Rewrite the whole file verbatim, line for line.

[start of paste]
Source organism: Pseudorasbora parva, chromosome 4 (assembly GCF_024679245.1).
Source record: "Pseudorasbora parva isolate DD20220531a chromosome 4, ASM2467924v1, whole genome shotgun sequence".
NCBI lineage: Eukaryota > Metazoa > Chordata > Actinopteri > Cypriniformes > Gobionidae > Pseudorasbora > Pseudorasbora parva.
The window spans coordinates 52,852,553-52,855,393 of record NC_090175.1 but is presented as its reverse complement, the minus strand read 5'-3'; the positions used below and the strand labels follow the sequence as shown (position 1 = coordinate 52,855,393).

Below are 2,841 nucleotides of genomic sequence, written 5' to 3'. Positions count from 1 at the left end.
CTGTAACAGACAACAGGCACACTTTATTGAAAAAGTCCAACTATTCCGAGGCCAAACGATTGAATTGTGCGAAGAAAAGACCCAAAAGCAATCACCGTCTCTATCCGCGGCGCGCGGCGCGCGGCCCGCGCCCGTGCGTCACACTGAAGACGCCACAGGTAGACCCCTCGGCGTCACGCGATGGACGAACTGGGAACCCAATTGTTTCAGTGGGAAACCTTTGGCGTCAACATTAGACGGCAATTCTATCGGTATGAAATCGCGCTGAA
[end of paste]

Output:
Source organism: Pseudorasbora parva, chromosome 4 (assembly GCF_024679245.1).
Source record: "Pseudorasbora parva isolate DD20220531a chromosome 4, ASM2467924v1, whole genome shotgun sequence".
NCBI lineage: Eukaryota > Metazoa > Chordata > Actinopteri > Cypriniformes > Gobionidae > Pseudorasbora > Pseudorasbora parva.
The window spans coordinates 52,852,553-52,855,393 of record NC_090175.1 but is presented as its reverse complement, the minus strand read 5'-3'; the positions used below and the strand labels follow the sequence as shown (position 1 = coordinate 52,855,393).

Below are 2,841 nucleotides of genomic sequence, written 5' to 3'. Positions count from 1 at the left end.
CTGTAACAGACAACAGGCACACTTTATTGAAAAAGTCCAACTATTCCGAGGCCAAACGATTGAATTGTGCGAAGAAAAGACCCAAAAGCAATCACCGTCTCTATCCGCGGCGCGCGGCGCGCGGCCCGCGCCCGTGCGTCACACTGAAGACGCCACAGGTAGACCCCTCGGCGTCACGCGATGGACGAACTGGGAACCCAATTGTTTCAGTGGGAAACCTTTGGCGTCAACATTAGACGGCAATTCTATCGGTATGAAATCGCGCTGAA